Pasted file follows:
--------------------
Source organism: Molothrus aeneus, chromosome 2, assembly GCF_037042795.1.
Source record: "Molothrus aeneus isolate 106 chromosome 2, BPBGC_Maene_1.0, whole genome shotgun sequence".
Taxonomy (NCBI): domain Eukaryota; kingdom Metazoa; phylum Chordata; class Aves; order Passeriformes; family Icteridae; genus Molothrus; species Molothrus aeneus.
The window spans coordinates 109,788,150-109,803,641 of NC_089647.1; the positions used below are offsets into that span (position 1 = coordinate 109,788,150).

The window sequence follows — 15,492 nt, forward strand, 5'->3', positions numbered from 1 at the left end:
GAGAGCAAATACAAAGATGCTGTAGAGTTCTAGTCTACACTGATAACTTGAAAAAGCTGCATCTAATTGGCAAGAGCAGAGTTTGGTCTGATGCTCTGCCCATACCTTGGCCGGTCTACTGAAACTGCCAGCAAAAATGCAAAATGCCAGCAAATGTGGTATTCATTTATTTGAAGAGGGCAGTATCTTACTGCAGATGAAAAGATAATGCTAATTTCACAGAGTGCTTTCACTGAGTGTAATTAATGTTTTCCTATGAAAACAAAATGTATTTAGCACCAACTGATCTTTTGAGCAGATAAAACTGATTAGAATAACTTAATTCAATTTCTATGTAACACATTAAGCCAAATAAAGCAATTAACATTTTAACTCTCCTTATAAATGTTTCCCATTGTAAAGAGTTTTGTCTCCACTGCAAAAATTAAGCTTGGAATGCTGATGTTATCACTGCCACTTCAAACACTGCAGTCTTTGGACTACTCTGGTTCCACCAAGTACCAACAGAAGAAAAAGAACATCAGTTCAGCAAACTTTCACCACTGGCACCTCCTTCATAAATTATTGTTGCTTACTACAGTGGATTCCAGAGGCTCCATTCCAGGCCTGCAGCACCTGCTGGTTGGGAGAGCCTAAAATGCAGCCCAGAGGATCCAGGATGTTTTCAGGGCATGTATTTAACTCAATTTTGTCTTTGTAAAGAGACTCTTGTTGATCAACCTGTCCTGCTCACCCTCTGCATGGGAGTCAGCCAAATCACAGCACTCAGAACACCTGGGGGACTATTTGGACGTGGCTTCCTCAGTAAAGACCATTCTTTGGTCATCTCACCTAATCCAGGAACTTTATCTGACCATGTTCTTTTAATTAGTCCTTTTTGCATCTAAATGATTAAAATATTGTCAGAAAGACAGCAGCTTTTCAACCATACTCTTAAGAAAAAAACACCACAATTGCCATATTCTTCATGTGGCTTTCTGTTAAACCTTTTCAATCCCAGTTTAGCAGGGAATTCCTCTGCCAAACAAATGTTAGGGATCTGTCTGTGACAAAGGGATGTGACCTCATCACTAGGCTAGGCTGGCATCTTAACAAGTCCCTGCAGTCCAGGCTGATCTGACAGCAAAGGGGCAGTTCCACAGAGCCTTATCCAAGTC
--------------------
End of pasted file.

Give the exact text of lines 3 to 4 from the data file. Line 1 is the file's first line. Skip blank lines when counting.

Taxonomy (NCBI): domain Eukaryota; kingdom Metazoa; phylum Chordata; class Aves; order Passeriformes; family Icteridae; genus Molothrus; species Molothrus aeneus.
The window spans coordinates 109,788,150-109,803,641 of NC_089647.1; the positions used below are offsets into that span (position 1 = coordinate 109,788,150).